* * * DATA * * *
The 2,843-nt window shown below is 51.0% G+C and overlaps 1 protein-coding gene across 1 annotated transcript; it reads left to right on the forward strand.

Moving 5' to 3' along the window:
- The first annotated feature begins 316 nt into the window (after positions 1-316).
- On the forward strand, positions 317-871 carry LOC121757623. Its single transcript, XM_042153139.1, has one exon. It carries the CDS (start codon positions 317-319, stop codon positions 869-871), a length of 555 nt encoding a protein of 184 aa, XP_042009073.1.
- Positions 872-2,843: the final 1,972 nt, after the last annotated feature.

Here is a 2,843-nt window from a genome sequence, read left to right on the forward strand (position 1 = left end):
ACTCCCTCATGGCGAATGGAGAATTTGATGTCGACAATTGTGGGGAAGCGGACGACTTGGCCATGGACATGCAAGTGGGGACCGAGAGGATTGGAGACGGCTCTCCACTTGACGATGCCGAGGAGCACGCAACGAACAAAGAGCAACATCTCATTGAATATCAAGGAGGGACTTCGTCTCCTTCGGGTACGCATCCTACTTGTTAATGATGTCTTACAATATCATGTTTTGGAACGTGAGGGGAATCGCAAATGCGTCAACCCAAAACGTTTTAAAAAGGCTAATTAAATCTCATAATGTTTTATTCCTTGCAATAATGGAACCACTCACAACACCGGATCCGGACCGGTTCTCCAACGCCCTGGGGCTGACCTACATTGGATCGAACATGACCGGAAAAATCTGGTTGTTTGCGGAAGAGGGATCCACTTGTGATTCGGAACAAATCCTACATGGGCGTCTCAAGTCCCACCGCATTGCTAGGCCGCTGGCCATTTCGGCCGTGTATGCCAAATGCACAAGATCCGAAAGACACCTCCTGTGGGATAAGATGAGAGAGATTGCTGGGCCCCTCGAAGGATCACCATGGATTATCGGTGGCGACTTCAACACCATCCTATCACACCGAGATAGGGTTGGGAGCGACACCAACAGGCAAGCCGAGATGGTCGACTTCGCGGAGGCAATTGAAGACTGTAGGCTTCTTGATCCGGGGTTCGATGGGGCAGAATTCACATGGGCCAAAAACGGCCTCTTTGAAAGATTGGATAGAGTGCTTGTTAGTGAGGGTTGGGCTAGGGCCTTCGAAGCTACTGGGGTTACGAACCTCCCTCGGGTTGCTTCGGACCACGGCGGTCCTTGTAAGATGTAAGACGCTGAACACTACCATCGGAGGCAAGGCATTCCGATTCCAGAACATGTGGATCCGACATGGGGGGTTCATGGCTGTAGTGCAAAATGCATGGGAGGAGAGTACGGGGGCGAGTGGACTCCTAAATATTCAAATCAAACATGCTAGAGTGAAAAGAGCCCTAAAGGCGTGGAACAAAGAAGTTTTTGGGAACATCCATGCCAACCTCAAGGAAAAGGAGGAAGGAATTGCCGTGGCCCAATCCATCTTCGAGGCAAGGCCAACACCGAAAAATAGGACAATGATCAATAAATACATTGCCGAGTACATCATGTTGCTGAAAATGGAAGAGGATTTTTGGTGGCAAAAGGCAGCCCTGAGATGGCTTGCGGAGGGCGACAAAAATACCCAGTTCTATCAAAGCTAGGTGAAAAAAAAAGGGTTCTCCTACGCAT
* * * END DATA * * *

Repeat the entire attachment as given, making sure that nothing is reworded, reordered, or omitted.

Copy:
The 2,843-nt window shown below is 51.0% G+C and overlaps 1 protein-coding gene across 1 annotated transcript; it reads left to right on the forward strand.

Moving 5' to 3' along the window:
- The first annotated feature begins 316 nt into the window (after positions 1-316).
- On the forward strand, positions 317-871 carry LOC121757623. Its single transcript, XM_042153139.1, has one exon. It carries the CDS (start codon positions 317-319, stop codon positions 869-871), a length of 555 nt encoding a protein of 184 aa, XP_042009073.1.
- Positions 872-2,843: the final 1,972 nt, after the last annotated feature.

Here is a 2,843-nt window from a genome sequence, read left to right on the forward strand (position 1 = left end):
ACTCCCTCATGGCGAATGGAGAATTTGATGTCGACAATTGTGGGGAAGCGGACGACTTGGCCATGGACATGCAAGTGGGGACCGAGAGGATTGGAGACGGCTCTCCACTTGACGATGCCGAGGAGCACGCAACGAACAAAGAGCAACATCTCATTGAATATCAAGGAGGGACTTCGTCTCCTTCGGGTACGCATCCTACTTGTTAATGATGTCTTACAATATCATGTTTTGGAACGTGAGGGGAATCGCAAATGCGTCAACCCAAAACGTTTTAAAAAGGCTAATTAAATCTCATAATGTTTTATTCCTTGCAATAATGGAACCACTCACAACACCGGATCCGGACCGGTTCTCCAACGCCCTGGGGCTGACCTACATTGGATCGAACATGACCGGAAAAATCTGGTTGTTTGCGGAAGAGGGATCCACTTGTGATTCGGAACAAATCCTACATGGGCGTCTCAAGTCCCACCGCATTGCTAGGCCGCTGGCCATTTCGGCCGTGTATGCCAAATGCACAAGATCCGAAAGACACCTCCTGTGGGATAAGATGAGAGAGATTGCTGGGCCCCTCGAAGGATCACCATGGATTATCGGTGGCGACTTCAACACCATCCTATCACACCGAGATAGGGTTGGGAGCGACACCAACAGGCAAGCCGAGATGGTCGACTTCGCGGAGGCAATTGAAGACTGTAGGCTTCTTGATCCGGGGTTCGATGGGGCAGAATTCACATGGGCCAAAAACGGCCTCTTTGAAAGATTGGATAGAGTGCTTGTTAGTGAGGGTTGGGCTAGGGCCTTCGAAGCTACTGGGGTTACGAACCTCCCTCGGGTTGCTTCGGACCACGGCGGTCCTTGTAAGATGTAAGACGCTGAACACTACCATCGGAGGCAAGGCATTCCGATTCCAGAACATGTGGATCCGACATGGGGGGTTCATGGCTGTAGTGCAAAATGCATGGGAGGAGAGTACGGGGGCGAGTGGACTCCTAAATATTCAAATCAAACATGCTAGAGTGAAAAGAGCCCTAAAGGCGTGGAACAAAGAAGTTTTTGGGAACATCCATGCCAACCTCAAGGAAAAGGAGGAAGGAATTGCCGTGGCCCAATCCATCTTCGAGGCAAGGCCAACACCGAAAAATAGGACAATGATCAATAAATACATTGCCGAGTACATCATGTTGCTGAAAATGGAAGAGGATTTTTGGTGGCAAAAGGCAGCCCTGAGATGGCTTGCGGAGGGCGACAAAAATACCCAGTTCTATCAAAGCTAGGTGAAAAAAAAAGGGTTCTCCTACGCAT